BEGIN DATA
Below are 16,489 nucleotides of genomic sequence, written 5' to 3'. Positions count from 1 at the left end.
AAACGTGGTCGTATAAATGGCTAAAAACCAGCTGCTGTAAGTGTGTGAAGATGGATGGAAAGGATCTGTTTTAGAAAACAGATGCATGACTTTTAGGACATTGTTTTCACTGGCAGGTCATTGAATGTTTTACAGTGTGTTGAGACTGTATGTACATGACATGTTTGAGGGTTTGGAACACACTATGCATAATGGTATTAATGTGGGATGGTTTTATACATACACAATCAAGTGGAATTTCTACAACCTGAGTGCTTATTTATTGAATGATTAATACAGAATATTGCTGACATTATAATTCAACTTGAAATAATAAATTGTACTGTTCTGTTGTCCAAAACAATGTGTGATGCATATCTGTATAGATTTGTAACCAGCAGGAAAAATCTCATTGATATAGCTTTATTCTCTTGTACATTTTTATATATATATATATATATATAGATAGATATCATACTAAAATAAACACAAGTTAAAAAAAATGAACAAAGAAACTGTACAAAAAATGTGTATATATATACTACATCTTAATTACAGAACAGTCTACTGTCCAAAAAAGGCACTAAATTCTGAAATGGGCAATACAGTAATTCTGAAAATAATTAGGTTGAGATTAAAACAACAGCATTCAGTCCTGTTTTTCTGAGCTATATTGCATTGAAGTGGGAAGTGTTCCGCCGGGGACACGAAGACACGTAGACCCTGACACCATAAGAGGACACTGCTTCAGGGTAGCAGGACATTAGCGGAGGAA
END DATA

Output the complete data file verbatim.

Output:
Below are 16,489 nucleotides of genomic sequence, written 5' to 3'. Positions count from 1 at the left end.
AAACGTGGTCGTATAAATGGCTAAAAACCAGCTGCTGTAAGTGTGTGAAGATGGATGGAAAGGATCTGTTTTAGAAAACAGATGCATGACTTTTAGGACATTGTTTTCACTGGCAGGTCATTGAATGTTTTACAGTGTGTTGAGACTGTATGTACATGACATGTTTGAGGGTTTGGAACACACTATGCATAATGGTATTAATGTGGGATGGTTTTATACATACACAATCAAGTGGAATTTCTACAACCTGAGTGCTTATTTATTGAATGATTAATACAGAATATTGCTGACATTATAATTCAACTTGAAATAATAAATTGTACTGTTCTGTTGTCCAAAACAATGTGTGATGCATATCTGTATAGATTTGTAACCAGCAGGAAAAATCTCATTGATATAGCTTTATTCTCTTGTACATTTTTATATATATATATATATATATAGATAGATATCATACTAAAATAAACACAAGTTAAAAAAAATGAACAAAGAAACTGTACAAAAAATGTGTATATATATACTACATCTTAATTACAGAACAGTCTACTGTCCAAAAAAGGCACTAAATTCTGAAATGGGCAATACAGTAATTCTGAAAATAATTAGGTTGAGATTAAAACAACAGCATTCAGTCCTGTTTTTCTGAGCTATATTGCATTGAAGTGGGAAGTGTTCCGCCGGGGACACGAAGACACGTAGACCCTGACACCATAAGAGGACACTGCTTCAGGGTAGCAGGACATTAGCGGAGGAA